“The relationship is a two way partnership built on trust.”

Bob Mulcahy – Uniting
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Stephen Crowe

Managing Director

Ph: 02 8042 8907

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“I want to discuss my salary package”

“Can I have a raise?”

These two phrases can cause a lot of frustration and uncertainty in the workplace if not handled sensitively.



First of all, it isn’t easy to ask your boss for a pay rise.  A lot of anguish, thought and hopefully research has probably occurred before the employee has come to you.  So, if you know an employee is due for a pay review take the initiative and raise the discussion before they feel they must.  But if they beat you to it, give each request a lot of respect.  Listen to the case presented and take time to consider.  This will usually mean not giving an immediate answer so agree on a time and date to meet to discuss your decision.

From an employee’s perspective getting a pay rise is pretty simple, have I performed well enough in my job to deserve it?  From the employer’s side things appear bit more complex.  Apart from performance, employers need to consider how the salary compares to the market generally, how the salary compares to others in the team, whether the company is in a position to give a pay rise and does the requested pay rise fit within the companies’ policies?

If you’ve decided not to give an employee a salary increase how you communicate it is pretty important.  Of course, every scenario will be different but usually the outcome you are looking for is similar; although you are not going to reward the employee with more money you want them to stay focused on their job and maintain or improve their performance.

This isn’t a comfortable situation for the employer or the employee.  The answer though is to be tactful and honest.  If the employee’s performance wasn’t where you wanted it to be, carefully explain where they were below expectations and, if possible, use data to illustrate.  Then try and plan a clear performance path to the point where you would be able to give a pay rise. This should be as transparent as possible so the employee can easily understand if they are on track or not.  If the employee’s performance has been adequate but the businesses situation does not allow you to give a pay rise or the employee is already well paid in market terms again, be open about why you can’t pass on a pay rise at the moment, but also look for alternatives that will be seen as a reward.  These alternatives may include training, flexible working arrangements and additional holiday days.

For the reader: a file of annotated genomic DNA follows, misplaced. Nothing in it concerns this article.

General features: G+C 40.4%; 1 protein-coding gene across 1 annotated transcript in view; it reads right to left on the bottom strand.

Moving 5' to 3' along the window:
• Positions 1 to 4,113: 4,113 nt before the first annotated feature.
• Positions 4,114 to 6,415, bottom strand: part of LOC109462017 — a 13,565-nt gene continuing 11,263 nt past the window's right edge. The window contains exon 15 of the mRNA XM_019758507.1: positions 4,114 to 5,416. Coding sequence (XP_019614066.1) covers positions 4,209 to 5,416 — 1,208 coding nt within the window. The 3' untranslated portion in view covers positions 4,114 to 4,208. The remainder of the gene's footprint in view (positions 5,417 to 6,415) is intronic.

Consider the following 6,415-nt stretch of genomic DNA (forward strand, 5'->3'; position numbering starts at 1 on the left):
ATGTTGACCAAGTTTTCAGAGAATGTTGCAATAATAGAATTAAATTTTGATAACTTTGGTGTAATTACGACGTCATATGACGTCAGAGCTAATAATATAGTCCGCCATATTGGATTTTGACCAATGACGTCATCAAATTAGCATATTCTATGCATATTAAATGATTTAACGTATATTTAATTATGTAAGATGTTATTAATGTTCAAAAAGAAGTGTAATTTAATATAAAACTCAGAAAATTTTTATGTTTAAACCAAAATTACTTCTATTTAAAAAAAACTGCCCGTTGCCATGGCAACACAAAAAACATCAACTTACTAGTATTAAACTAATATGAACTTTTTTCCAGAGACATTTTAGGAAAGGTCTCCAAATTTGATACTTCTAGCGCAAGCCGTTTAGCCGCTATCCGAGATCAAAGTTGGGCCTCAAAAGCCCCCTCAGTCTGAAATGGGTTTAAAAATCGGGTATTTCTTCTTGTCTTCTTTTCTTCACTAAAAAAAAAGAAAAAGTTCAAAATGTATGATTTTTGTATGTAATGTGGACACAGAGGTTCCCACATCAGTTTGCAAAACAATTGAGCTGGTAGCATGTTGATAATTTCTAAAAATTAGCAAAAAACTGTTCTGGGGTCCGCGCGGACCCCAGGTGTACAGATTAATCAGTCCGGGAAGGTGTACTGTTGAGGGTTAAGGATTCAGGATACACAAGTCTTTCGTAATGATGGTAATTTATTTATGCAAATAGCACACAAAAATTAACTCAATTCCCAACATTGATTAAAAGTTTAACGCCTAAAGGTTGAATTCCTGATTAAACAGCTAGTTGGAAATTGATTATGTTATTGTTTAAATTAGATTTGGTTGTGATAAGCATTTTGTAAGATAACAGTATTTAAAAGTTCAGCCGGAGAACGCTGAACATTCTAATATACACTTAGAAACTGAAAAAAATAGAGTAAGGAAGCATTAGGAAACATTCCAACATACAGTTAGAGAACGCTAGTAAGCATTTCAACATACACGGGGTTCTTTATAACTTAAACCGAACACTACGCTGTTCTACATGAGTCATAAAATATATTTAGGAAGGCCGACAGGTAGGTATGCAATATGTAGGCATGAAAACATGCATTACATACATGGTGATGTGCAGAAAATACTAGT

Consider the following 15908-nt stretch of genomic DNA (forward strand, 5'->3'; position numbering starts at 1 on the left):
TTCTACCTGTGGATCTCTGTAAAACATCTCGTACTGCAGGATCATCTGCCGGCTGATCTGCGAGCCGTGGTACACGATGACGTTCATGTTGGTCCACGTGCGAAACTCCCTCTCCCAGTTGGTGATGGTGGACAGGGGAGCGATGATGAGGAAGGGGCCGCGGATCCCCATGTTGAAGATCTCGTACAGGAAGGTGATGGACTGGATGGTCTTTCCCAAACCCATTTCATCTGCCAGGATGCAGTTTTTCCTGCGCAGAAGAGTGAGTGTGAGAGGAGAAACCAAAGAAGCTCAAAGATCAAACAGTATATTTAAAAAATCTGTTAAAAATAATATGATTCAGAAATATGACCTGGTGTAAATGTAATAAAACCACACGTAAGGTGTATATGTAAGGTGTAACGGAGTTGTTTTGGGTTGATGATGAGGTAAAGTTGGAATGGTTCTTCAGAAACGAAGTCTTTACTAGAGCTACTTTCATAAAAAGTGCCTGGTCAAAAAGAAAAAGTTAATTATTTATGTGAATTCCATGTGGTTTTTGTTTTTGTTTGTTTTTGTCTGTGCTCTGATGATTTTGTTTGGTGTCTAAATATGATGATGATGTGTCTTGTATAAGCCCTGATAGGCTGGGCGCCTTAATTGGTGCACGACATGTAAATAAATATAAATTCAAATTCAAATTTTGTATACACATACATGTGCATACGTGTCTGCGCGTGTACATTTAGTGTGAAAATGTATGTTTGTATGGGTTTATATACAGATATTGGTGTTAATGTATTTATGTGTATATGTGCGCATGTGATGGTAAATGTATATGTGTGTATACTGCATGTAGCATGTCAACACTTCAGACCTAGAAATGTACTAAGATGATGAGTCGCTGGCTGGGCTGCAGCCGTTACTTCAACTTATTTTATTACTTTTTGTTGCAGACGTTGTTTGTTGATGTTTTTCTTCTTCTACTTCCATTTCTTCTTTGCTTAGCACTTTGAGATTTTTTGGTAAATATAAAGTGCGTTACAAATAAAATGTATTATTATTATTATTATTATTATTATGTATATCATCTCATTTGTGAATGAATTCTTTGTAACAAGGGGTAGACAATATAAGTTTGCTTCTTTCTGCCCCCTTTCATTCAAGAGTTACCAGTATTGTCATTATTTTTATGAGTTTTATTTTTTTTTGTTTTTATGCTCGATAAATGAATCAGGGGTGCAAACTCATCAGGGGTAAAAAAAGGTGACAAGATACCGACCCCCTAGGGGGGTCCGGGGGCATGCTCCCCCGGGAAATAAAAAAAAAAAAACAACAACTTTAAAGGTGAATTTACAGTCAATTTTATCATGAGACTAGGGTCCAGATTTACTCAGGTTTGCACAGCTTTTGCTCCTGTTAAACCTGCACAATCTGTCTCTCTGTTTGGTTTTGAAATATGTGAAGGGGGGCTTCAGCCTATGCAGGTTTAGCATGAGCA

Salary negotiations are sometimes tough to handle, but it is pivotal that employers plan for this process, as it is inevitable. The more proactive you are now, the less reactive you will need to be later.



A very interesting question for this week’s online poll, from both the employer and employee perspective. I’m sure at one stage or another you can remember an employer who may have made your workplace experience ‘less pleasant’ at the time. Perhaps you’re in that situation now? Regardless of the circumstance, if the employee had the opportunity to let go of their employer, would they go ahead with it, and what drives them to this conclusion?

From personal experience, I have had employers who I have regarded as the ‘super boss’; juggling a million tasks whilst simultaneously looking after their team beautifully, which is no mean feat. Under no circumstances would I want to “sack” them. However, I have also gained feedback from a close friend of mine whose employer is incapable of performing their role effectively and, given the chance, would gladly give them the ‘boot’, so to speak.

While 45.8% of poll respondents agreed that employees should have the power to sack the boss to the 37.5% who did not agree, I was actually impressed to see that the comments of this poll were, overall, very diplomatic.

Feedback such as “if multiple employees were providing feedback about one boss being inappropriate then the correct action should be taken” and “in some extreme cases, an employee should be able to ‘remove’ the boss from their position if they have broken a law or policy”, shows that if employees were in the position to fire their boss, they would do so based on professional misconduct, and not really for personal reasons.

A number of responses suggested employees should be able to give feedback on performance to, and conduct performance appraisals on, their manager on a regular basis, especially in the event where a manager may have behaved inappropriately in a situation. Wouldn’t it be fun to have the manager sitting in that chair while you ran the review?

This poll ties in neatly with our recent Press Release Sick of the Boss, where employees are pulling a ‘sick day’ due not to actual illness but based on poor management within their workplace.

Perhaps this leads to a need for further investigation: “What does it take to be a ‘qualified’ manager in this day and age?” Furthermore, “If you believe your employer should be fired, would you be willing to step into their position? What would you do differently or better?” Stay tuned for future polls and posts on these intriguing questions …